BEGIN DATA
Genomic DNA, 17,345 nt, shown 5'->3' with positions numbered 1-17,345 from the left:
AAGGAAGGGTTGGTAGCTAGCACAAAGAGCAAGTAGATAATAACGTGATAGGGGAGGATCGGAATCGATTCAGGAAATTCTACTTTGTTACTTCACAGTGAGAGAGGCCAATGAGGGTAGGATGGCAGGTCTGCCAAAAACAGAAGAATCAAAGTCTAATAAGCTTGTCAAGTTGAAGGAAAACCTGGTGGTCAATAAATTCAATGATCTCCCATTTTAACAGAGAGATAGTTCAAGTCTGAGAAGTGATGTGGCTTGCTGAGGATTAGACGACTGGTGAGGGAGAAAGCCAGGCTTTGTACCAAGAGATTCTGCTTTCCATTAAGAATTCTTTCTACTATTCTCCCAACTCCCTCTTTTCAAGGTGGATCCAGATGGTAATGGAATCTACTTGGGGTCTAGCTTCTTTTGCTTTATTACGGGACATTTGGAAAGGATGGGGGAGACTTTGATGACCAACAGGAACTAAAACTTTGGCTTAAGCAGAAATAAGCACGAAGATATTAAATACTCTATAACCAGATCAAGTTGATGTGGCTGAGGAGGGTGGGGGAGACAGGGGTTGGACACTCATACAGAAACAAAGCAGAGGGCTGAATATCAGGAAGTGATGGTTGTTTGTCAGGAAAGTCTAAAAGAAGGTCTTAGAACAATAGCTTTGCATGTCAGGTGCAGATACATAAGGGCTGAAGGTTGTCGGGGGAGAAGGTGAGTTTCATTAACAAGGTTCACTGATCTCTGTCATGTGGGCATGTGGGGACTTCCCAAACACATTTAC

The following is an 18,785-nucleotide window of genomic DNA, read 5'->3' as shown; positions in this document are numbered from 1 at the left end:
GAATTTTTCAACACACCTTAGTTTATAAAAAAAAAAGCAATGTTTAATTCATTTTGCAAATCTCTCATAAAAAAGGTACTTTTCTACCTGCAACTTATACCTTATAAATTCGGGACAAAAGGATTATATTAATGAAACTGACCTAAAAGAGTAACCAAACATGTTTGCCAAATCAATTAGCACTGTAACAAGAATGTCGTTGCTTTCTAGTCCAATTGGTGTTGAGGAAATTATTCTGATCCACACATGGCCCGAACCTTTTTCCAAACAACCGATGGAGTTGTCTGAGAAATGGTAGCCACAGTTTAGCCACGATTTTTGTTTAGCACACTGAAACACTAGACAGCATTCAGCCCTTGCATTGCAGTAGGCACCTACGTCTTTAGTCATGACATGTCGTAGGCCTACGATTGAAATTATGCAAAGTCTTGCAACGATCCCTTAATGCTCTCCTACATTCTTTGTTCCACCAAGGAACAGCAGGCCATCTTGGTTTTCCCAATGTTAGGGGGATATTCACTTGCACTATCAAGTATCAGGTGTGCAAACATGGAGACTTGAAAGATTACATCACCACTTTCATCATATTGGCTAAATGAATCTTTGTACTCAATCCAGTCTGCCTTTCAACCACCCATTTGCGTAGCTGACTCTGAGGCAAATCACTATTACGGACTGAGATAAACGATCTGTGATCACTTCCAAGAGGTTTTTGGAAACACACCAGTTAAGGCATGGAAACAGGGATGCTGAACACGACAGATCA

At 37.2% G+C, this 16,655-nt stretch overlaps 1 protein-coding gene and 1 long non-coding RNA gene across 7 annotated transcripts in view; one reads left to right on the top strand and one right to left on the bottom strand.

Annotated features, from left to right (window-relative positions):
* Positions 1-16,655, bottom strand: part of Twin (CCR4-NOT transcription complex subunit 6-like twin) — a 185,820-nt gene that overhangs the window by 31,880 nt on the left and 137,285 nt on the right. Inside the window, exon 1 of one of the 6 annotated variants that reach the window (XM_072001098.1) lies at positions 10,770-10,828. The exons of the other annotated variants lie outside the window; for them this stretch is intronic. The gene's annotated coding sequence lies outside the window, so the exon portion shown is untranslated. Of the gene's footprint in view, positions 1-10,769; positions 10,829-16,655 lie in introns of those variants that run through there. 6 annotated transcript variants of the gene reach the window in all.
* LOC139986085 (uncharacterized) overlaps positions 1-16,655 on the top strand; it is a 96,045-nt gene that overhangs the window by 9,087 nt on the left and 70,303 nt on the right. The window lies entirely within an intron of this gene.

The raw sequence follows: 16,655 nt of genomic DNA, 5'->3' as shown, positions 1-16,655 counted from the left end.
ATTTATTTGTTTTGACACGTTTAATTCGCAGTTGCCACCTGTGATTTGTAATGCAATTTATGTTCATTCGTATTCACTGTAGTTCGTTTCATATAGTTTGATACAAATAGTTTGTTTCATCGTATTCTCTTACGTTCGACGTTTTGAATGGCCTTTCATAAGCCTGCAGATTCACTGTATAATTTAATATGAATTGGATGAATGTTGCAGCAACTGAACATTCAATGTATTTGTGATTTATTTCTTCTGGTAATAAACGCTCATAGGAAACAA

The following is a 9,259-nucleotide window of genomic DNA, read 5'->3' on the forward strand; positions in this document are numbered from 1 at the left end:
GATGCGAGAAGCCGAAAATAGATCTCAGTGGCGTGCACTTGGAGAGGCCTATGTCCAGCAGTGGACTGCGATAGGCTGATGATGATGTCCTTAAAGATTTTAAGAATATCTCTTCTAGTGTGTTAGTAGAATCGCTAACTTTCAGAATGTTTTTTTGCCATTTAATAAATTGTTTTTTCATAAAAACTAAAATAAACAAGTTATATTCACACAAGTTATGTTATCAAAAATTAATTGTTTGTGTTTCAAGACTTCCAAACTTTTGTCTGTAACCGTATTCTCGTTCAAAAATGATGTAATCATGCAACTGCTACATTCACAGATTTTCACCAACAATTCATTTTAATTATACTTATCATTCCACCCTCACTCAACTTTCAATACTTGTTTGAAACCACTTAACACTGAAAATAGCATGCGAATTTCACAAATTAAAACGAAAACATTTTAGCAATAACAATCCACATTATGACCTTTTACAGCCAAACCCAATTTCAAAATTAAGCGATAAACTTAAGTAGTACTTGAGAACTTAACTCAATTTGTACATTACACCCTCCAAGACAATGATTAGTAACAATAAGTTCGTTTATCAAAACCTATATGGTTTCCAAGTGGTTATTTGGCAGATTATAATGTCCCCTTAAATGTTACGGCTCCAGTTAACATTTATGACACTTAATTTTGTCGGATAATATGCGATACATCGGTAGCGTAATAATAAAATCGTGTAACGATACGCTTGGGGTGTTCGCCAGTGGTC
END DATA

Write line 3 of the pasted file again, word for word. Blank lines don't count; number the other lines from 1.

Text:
The following is an 18,785-nucleotide window of genomic DNA, read 5'->3' as shown; positions in this document are numbered from 1 at the left end: